advised plaintiffs that he would stay on the case until the matter
looking for new counsel.
recommendation, plaintiffs consulted with two other attorneys.
One was unable to take the case, however, because of a conflict of
It is unclear why the other attorney declined the case.
In September, 1989, plaintiffs moved the court to reinstate
Defendants objected to the reinstatement, alleging
that the lengthy lawsuit had prejudiced them because they were
forced to list the suit as a contingent liability on their
The trial court set a hearing for October 2, 1989, ordering
plaintiffs to show cause why the case should be reinstated.
Plaintiffs personally attended and testified at the hearing.
addition, they presented to the court their new lead counsel, who
assured the court that he would attempt to bring the case to trial
in the spring of 1990.
During the reinstatement hearing, plaintiffs refuted the
allegations made by Budewitz in his affidavit supporting his motion
to withdraw as counsel of record.
According to Budewitz, he
delivered the complete case files to Raymond Becky in October,
1988, with the understanding that Becky would give the files to a
Billings attorney, who would then be substituted for Budewitz as
Becky acknowledged that he received the case files
from Budewitz but stated that he delivered them to an agricultural
financial consultant who was to analyze the transactions at issue
in the case.
He also acknowledged meeting the Billings attorney
in the financial consultanttsoffice. He understood, however, that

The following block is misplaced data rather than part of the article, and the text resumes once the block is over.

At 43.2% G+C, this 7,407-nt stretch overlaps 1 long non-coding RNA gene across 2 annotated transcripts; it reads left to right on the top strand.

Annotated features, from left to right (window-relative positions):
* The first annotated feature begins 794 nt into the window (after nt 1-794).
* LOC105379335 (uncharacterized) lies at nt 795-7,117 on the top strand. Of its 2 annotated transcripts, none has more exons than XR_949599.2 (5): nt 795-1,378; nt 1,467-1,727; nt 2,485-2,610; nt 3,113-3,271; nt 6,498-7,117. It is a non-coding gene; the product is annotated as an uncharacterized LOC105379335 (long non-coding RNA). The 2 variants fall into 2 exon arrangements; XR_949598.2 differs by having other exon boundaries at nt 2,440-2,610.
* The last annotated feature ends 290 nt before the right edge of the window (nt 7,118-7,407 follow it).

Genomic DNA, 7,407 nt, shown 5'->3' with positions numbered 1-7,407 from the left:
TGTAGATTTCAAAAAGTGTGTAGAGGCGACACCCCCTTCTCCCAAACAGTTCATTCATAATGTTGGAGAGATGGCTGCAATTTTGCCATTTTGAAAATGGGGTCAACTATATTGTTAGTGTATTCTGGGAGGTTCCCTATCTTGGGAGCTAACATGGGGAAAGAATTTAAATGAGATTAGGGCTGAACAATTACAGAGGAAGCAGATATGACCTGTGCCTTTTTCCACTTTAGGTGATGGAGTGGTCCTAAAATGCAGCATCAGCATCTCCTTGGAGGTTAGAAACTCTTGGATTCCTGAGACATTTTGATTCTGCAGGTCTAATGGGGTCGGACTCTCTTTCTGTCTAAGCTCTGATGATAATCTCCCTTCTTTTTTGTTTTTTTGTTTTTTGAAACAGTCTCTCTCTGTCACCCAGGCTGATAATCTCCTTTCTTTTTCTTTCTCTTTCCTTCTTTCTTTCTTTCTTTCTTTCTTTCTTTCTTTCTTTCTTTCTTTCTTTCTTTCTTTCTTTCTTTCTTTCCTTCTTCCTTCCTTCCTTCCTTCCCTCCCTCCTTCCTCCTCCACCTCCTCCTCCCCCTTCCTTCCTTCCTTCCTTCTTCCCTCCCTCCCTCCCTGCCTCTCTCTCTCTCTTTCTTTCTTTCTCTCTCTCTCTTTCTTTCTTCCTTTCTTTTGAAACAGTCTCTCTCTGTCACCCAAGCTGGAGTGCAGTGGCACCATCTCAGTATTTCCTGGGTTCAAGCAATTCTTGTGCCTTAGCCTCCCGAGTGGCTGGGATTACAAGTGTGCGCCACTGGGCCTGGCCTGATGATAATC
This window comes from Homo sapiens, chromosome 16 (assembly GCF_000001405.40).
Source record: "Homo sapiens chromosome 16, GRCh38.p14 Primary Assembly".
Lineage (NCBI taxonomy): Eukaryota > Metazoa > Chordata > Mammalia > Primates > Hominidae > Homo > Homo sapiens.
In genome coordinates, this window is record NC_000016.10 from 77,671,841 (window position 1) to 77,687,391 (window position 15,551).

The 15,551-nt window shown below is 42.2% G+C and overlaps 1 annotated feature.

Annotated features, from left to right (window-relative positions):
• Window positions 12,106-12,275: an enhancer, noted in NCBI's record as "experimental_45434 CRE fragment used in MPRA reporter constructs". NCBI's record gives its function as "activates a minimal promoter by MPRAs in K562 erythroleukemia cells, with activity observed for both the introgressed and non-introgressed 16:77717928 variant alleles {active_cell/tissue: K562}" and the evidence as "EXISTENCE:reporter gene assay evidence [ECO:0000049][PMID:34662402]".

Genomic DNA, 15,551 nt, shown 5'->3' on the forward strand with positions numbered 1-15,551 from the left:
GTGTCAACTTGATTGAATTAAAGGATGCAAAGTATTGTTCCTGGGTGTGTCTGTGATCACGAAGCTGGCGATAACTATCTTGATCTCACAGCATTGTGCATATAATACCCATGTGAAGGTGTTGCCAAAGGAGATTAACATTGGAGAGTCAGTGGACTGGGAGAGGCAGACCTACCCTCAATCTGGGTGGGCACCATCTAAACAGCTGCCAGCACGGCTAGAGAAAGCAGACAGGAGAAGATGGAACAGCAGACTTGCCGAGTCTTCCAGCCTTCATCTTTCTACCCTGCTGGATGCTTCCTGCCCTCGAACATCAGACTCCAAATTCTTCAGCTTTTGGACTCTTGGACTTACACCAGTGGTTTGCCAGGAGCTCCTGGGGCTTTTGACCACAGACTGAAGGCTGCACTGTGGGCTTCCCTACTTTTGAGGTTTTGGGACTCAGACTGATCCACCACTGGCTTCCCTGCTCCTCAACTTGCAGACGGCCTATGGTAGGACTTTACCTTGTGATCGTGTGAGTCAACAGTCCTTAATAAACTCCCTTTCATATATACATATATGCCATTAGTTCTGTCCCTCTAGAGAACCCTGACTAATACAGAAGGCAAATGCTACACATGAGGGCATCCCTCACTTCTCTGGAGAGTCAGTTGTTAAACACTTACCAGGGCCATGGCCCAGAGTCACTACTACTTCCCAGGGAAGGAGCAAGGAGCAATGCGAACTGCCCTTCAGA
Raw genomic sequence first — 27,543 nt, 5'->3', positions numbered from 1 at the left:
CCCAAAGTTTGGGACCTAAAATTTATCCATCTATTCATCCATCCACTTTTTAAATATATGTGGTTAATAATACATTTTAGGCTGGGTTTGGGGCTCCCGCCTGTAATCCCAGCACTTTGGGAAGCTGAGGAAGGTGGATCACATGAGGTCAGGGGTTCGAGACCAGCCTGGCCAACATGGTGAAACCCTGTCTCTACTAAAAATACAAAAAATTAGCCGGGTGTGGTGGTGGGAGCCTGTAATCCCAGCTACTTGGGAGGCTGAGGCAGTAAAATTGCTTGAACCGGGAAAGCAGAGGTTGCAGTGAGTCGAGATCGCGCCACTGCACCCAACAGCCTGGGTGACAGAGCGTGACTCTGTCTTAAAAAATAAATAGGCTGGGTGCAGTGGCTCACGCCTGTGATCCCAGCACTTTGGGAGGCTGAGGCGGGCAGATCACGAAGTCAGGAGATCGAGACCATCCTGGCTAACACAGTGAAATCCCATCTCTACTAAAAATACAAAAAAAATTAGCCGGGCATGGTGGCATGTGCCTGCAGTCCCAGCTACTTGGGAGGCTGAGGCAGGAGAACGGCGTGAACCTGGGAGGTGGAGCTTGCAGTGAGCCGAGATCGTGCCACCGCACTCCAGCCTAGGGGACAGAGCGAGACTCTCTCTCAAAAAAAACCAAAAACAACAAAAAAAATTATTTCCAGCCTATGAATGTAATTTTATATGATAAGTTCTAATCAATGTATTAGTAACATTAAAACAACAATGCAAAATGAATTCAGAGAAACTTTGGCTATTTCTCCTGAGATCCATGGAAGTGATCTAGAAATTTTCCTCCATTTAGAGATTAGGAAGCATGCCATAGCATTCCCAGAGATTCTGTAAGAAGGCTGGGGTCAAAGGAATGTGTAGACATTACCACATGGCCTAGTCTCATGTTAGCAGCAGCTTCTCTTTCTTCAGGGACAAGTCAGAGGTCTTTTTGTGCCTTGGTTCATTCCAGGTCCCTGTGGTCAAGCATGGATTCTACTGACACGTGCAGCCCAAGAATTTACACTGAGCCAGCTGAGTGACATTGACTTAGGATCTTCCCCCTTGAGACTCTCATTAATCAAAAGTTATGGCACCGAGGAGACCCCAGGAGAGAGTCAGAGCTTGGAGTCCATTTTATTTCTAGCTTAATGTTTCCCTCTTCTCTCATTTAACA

the reason for consulting with another attorney was because
Budewitz desired assistance from an additional law firm not because
Budewitz had decided to withdraw from the case.
understood that the Billings attorney declined the case because the
attorney believed that the suit required two full-time lawyers, and
Budewitz could no longer devote full time to the action.
plaintiffs contacted a Great Falls attorney about becoming involved
in the case, who in turn contacted Budewitz.
The record does not
disclose why the Great Falls attorney decided not to take the case.
Becky testified that he had been informed by Budewitz that
discovery had been delayed because of the difficulty of getting
three sets of attorneys together to attend depositions, many of
which were to take place outside of Montana. As Becky had attended
many of the depositions that had already taken place, he had
encountered in attempting to conduct oral discovery.
Budewitz stated in his affidavit that he had not spoken to
any of the plaintiffs since October 28, 1988, an assertion that
Becky flatly denied during the reinstatement hearing. Warren Glaus
also testified at the hearing that his wife had attempted to
contact Budewitz after October, 1988, but that the attorney never
returned her phone call.
In an order entered October 16, 1989, the trial court denied
plaintiffs1 motion to reinstate, finding a total absence of any
cause for the requested reinstatement.
Pursuant to Rule 54(b),